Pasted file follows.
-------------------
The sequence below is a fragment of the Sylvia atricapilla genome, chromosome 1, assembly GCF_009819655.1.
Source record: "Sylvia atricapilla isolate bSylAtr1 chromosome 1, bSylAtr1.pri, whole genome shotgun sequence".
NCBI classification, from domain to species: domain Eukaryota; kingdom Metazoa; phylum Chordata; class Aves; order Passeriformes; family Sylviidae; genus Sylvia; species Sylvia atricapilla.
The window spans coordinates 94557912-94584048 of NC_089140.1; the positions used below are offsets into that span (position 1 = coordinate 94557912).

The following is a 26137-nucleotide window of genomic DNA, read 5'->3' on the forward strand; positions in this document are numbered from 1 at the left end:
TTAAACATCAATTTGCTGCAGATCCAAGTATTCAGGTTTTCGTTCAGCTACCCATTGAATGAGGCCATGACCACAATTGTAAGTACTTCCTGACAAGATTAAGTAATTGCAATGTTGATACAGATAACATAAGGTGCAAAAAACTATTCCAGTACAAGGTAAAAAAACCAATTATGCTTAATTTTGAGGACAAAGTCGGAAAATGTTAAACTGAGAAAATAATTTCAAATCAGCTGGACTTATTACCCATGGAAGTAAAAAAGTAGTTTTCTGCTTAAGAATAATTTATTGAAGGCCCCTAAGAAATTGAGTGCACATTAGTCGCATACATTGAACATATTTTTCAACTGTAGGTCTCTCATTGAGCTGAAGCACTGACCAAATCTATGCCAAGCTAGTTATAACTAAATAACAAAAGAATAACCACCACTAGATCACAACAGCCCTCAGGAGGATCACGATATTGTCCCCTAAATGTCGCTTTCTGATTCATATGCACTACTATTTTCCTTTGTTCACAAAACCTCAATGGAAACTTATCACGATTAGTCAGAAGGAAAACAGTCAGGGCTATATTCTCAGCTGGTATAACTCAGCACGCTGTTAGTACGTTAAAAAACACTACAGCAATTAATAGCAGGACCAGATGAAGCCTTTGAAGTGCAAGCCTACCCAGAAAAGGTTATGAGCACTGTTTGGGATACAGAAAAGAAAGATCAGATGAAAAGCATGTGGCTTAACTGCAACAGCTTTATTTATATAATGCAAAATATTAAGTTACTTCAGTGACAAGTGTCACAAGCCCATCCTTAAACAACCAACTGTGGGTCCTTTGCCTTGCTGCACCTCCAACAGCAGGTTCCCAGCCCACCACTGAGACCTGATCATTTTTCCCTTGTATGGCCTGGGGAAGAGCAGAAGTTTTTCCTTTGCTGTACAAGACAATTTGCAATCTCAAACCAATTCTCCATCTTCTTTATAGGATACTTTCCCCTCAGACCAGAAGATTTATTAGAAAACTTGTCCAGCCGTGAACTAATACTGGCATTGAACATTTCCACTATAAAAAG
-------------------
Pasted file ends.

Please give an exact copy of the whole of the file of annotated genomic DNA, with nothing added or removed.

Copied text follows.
The sequence below is a fragment of the Sylvia atricapilla genome, chromosome 1, assembly GCF_009819655.1.
Source record: "Sylvia atricapilla isolate bSylAtr1 chromosome 1, bSylAtr1.pri, whole genome shotgun sequence".
NCBI classification, from domain to species: domain Eukaryota; kingdom Metazoa; phylum Chordata; class Aves; order Passeriformes; family Sylviidae; genus Sylvia; species Sylvia atricapilla.
The window spans coordinates 94557912-94584048 of NC_089140.1; the positions used below are offsets into that span (position 1 = coordinate 94557912).

The following is a 26137-nucleotide window of genomic DNA, read 5'->3' on the forward strand; positions in this document are numbered from 1 at the left end:
TTAAACATCAATTTGCTGCAGATCCAAGTATTCAGGTTTTCGTTCAGCTACCCATTGAATGAGGCCATGACCACAATTGTAAGTACTTCCTGACAAGATTAAGTAATTGCAATGTTGATACAGATAACATAAGGTGCAAAAAACTATTCCAGTACAAGGTAAAAAAACCAATTATGCTTAATTTTGAGGACAAAGTCGGAAAATGTTAAACTGAGAAAATAATTTCAAATCAGCTGGACTTATTACCCATGGAAGTAAAAAAGTAGTTTTCTGCTTAAGAATAATTTATTGAAGGCCCCTAAGAAATTGAGTGCACATTAGTCGCATACATTGAACATATTTTTCAACTGTAGGTCTCTCATTGAGCTGAAGCACTGACCAAATCTATGCCAAGCTAGTTATAACTAAATAACAAAAGAATAACCACCACTAGATCACAACAGCCCTCAGGAGGATCACGATATTGTCCCCTAAATGTCGCTTTCTGATTCATATGCACTACTATTTTCCTTTGTTCACAAAACCTCAATGGAAACTTATCACGATTAGTCAGAAGGAAAACAGTCAGGGCTATATTCTCAGCTGGTATAACTCAGCACGCTGTTAGTACGTTAAAAAACACTACAGCAATTAATAGCAGGACCAGATGAAGCCTTTGAAGTGCAAGCCTACCCAGAAAAGGTTATGAGCACTGTTTGGGATACAGAAAAGAAAGATCAGATGAAAAGCATGTGGCTTAACTGCAACAGCTTTATTTATATAATGCAAAATATTAAGTTACTTCAGTGACAAGTGTCACAAGCCCATCCTTAAACAACCAACTGTGGGTCCTTTGCCTTGCTGCACCTCCAACAGCAGGTTCCCAGCCCACCACTGAGACCTGATCATTTTTCCCTTGTATGGCCTGGGGAAGAGCAGAAGTTTTTCCTTTGCTGTACAAGACAATTTGCAATCTCAAACCAATTCTCCATCTTCTTTATAGGATACTTTCCCCTCAGACCAGAAGATTTATTAGAAAACTTGTCCAGCCGTGAACTAATACTGGCATTGAACATTTCCACTATAAAAAG